Updated Château Laurier design looks awfully familiar
Architect and hotel owner on hand to answer questions about updated design
Architects and owners of the Fairmont Château Laurier in Ottawa unveiled a series of new design drawings for the expansion of the iconic hotel at a public meeting on Thursday night.
The design team is hoping the updated renderings will be better received by the public.
On the surface, however, they looked very similar to designs widely criticized in September.
Social media reaction came quickly that month, with comments suggesting the initial design looked "like a series of barcodes" and would become "the ugliest building downtown" if plans went ahead.
Even Mayor Jim Watson chimed in, saying he didn't think the modern take of the original design would blend in with the hotel's older features.
<a href="https://twitter.com/jchianello">@jchianello</a> this falls under the category "back to the drawing board!—@JimWatsonOttawa
New design 8 per cent smaller
The new design for the two-wing addition has been scaled back overall. Setbacks have been increased on both the Mackenzie Avenue and Rideau Canal sides of the building.
The roof on the hotel's east and west wings has also been changed to improve the view.
Design team heard public feedback
Art Phillips, director of development for Vancouver-based Larco Investments, which owns the Château Laurier, and award-winning Toronto architect Peter Clewes were on hand to answer questions and speak about the project.
There was no public presentation following the September reveal.
The design team said Thursday it listened to community members and wanted to have a chance to explain the concept better.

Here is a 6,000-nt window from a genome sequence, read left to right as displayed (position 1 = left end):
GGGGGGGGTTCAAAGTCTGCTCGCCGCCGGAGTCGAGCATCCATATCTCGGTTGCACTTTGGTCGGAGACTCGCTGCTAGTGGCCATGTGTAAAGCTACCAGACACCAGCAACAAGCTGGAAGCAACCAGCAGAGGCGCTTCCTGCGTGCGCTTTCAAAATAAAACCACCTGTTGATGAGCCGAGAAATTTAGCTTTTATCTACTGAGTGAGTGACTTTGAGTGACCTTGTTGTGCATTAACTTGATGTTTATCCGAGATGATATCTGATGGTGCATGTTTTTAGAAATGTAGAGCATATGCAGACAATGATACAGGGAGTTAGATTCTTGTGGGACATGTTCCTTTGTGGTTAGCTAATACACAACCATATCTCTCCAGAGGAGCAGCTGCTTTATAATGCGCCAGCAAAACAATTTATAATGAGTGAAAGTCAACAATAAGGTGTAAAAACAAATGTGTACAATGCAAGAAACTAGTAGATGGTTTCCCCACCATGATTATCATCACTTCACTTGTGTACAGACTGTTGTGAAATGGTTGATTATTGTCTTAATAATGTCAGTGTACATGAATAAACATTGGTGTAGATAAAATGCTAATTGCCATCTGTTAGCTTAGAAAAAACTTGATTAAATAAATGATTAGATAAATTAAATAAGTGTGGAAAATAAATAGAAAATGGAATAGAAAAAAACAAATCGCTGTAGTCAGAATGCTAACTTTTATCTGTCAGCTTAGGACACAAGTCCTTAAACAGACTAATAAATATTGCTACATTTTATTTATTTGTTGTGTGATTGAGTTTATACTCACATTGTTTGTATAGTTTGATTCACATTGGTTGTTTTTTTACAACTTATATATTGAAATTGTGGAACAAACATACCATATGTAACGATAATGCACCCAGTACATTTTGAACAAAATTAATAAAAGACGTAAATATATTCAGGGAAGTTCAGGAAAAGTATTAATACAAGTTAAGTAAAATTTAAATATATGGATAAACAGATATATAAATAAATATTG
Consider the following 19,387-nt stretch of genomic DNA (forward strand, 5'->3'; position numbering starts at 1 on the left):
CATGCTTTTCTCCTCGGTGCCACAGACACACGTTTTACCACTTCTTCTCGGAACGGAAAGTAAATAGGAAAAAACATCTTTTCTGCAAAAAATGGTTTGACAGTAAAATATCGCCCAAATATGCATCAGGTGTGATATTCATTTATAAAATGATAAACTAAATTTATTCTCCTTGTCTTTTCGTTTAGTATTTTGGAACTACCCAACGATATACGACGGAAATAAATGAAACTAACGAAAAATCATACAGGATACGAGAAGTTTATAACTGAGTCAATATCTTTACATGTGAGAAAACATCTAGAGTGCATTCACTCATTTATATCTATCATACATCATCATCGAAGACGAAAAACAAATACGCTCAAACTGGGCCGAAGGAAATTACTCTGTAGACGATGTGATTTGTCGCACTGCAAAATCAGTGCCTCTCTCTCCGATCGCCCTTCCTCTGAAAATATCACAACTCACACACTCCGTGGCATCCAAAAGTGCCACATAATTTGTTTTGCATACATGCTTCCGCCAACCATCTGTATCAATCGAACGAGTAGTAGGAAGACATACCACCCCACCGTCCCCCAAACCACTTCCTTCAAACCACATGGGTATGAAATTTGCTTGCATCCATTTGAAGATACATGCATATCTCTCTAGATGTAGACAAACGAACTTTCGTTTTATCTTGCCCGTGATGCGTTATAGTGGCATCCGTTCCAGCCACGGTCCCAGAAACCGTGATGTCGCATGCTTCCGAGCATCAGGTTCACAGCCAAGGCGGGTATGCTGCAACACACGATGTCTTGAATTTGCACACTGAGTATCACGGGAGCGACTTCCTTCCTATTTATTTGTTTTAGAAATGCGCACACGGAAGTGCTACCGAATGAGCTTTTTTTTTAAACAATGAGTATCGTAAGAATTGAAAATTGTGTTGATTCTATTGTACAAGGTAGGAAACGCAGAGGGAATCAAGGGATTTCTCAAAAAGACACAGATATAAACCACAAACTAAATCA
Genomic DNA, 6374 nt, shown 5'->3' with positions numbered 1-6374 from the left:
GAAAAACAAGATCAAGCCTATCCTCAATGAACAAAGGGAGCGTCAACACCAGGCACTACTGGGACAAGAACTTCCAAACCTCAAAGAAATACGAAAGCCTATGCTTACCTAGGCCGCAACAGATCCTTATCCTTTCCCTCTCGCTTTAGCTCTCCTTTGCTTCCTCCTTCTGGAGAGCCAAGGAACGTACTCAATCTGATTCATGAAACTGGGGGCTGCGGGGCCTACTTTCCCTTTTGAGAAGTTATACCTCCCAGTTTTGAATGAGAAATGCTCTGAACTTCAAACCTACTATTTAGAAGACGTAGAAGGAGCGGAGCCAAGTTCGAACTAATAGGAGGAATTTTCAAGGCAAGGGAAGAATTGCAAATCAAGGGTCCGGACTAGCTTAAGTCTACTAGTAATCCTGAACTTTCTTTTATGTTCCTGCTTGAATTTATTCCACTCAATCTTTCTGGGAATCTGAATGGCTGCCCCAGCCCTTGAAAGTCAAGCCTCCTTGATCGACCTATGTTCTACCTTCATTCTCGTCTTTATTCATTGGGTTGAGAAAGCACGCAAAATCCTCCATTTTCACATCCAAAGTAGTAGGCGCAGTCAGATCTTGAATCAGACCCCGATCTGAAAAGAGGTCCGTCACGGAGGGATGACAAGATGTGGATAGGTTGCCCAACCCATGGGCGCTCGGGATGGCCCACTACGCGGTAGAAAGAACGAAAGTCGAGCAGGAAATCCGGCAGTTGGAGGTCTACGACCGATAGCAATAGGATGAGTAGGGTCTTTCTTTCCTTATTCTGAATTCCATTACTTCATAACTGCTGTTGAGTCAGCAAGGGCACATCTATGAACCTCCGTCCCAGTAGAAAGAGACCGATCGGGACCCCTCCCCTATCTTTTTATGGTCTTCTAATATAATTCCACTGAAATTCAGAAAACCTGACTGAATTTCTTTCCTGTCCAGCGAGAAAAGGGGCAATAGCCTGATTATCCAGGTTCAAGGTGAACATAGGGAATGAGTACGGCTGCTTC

"Tonight was really the opportunity for those those that expressed a very passionate position — particularly on social media two months ago — to come out this evening and we can actually have the benefit of a one-on-one conversation," said Clewes.
The changes are intended to "make the new work physically and visually compatible with, subordinate to and distinguishable from the historic place," Larco Investments said in a media release.
Initial reaction to the redesign suggested the changes may not have been significant enough.
Did you ever edit an essay from another class and submit it as new work in a different class? <a href="https://t.co/OMjF5PfyvZ">https://t.co/OMjF5PfyvZ</a>—@sieenns
Boring. Scale errors. No wow. Nothing to impress in 100 years <a href="https://t.co/idhZ8yXSv9">https://t.co/idhZ8yXSv9</a>—@auxonic
Construction could start next fall
The Château Laurier is formally designated a city heritage building, which means certain restrictions apply to any changes.
Ottawa city council has to approve the design, and because the hotel is on federal land the National Capital Commission also gets a say.
After Thursday's meeting, Larco Investments will submit an application to the city and the board of the NCC.
Construction could begin in late fall of 2017.